Early Weed Management with Residual Herbicides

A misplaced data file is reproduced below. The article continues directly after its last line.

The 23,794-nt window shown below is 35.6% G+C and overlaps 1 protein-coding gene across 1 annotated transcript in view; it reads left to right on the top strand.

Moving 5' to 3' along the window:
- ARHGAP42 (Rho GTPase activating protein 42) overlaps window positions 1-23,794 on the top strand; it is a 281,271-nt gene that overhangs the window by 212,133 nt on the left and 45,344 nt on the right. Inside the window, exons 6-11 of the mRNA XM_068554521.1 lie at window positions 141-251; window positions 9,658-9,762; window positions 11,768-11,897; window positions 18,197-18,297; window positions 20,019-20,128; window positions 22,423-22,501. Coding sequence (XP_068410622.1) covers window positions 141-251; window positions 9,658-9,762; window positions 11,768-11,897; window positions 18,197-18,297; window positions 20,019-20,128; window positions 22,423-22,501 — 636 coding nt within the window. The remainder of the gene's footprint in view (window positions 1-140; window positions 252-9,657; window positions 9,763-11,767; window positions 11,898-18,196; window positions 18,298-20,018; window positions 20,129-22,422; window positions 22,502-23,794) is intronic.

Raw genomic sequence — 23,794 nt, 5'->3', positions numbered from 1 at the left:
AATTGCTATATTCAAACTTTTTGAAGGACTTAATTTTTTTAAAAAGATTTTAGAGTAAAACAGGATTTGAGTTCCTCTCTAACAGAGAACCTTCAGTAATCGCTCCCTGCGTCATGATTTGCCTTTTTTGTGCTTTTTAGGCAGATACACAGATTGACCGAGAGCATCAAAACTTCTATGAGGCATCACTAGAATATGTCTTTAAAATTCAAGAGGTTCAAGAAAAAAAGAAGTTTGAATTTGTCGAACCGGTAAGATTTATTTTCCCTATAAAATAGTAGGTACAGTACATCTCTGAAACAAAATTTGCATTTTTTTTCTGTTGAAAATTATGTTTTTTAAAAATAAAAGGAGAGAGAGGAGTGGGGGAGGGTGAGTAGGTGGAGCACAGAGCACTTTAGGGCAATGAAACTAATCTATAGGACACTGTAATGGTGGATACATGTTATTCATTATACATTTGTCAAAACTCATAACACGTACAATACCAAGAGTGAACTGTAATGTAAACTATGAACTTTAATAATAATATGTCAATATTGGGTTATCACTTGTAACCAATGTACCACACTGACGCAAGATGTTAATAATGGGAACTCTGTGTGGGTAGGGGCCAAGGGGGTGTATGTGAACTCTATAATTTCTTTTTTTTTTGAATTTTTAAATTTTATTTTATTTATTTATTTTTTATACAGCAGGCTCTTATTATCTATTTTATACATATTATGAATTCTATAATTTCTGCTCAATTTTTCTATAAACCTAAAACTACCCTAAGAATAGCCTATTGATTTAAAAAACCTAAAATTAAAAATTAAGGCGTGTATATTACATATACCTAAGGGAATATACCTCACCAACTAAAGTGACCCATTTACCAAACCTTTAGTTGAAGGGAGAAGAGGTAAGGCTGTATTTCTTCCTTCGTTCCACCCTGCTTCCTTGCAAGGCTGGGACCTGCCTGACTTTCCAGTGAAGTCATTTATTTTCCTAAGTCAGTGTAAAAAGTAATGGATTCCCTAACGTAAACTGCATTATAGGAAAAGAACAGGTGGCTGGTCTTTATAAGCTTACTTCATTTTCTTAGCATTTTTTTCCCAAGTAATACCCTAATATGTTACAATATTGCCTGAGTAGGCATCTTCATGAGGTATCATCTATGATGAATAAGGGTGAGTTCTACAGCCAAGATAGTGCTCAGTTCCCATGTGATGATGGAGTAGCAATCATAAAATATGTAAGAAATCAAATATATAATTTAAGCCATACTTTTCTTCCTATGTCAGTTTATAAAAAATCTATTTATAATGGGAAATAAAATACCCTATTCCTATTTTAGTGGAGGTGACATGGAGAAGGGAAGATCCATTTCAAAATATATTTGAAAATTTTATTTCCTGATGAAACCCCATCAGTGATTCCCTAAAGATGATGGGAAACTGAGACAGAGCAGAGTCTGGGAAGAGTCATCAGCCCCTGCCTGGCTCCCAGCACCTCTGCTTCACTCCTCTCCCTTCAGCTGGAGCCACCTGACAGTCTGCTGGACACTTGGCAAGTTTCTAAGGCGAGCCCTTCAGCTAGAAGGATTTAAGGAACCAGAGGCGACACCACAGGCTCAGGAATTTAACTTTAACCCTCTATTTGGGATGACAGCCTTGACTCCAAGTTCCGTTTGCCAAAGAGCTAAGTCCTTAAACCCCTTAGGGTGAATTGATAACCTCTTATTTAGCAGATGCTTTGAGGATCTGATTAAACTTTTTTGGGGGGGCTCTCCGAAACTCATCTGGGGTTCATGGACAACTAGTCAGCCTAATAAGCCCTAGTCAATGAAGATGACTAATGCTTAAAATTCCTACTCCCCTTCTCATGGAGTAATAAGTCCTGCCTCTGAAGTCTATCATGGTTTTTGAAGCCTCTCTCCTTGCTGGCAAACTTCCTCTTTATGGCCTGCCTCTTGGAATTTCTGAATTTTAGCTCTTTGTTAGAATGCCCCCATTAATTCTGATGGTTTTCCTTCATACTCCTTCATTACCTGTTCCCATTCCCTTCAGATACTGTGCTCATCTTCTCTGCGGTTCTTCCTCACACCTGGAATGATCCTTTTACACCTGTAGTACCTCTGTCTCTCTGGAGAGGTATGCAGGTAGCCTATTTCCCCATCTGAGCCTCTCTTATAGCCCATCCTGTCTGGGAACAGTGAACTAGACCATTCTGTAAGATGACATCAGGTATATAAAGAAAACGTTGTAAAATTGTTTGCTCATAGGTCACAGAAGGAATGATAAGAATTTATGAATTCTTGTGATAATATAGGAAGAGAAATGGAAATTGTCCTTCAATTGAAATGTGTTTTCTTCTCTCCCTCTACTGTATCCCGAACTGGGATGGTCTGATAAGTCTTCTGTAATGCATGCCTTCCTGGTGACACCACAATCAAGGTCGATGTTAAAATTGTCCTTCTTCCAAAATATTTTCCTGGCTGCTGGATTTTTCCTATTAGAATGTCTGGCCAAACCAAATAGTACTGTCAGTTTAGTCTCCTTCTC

The POST-only scenario H+X+Y was sufficient to maintain the A. tuberculatus population at acceptable low density for at least 20 yr, which, however, was accompanied by 30% probability (out of 100 replicates) of evolved resistance to the mixture partners, X or Y (Figure 2B, purple crosses). Alternatively, growers can use residual herbicides to clean up fields early, followed by POST products as a backup, rather than as the first line of defense, as recommended by the EWM strategy. However, the EWM programs need to be designed properly to ensure weed populations are exposed to at least two effective herbicide SOAs in any given time. A solo herbicide SOA, W PRE, resulted in evolved resistance to W and control failure within 9 yr (Figure 2, EWM(i)). In contrast, the mixture of W+Z PRE followed by the same H+X POST resulted in weed density <0.1 plants m−2 for 20 yr, with resistance level <11% in all of 100 replicates, excluding preexisting resistance to H (Figure 2, EWM(ii)). Although with 80% H resistance, there was only one effective SOA POST, X, in the program, there was a period of overlap between the residual activity of W and X during the 4th week after sowing (Table 1). One additional advantage of EWM(ii) is that it required one fewer application than the POST-only scenario.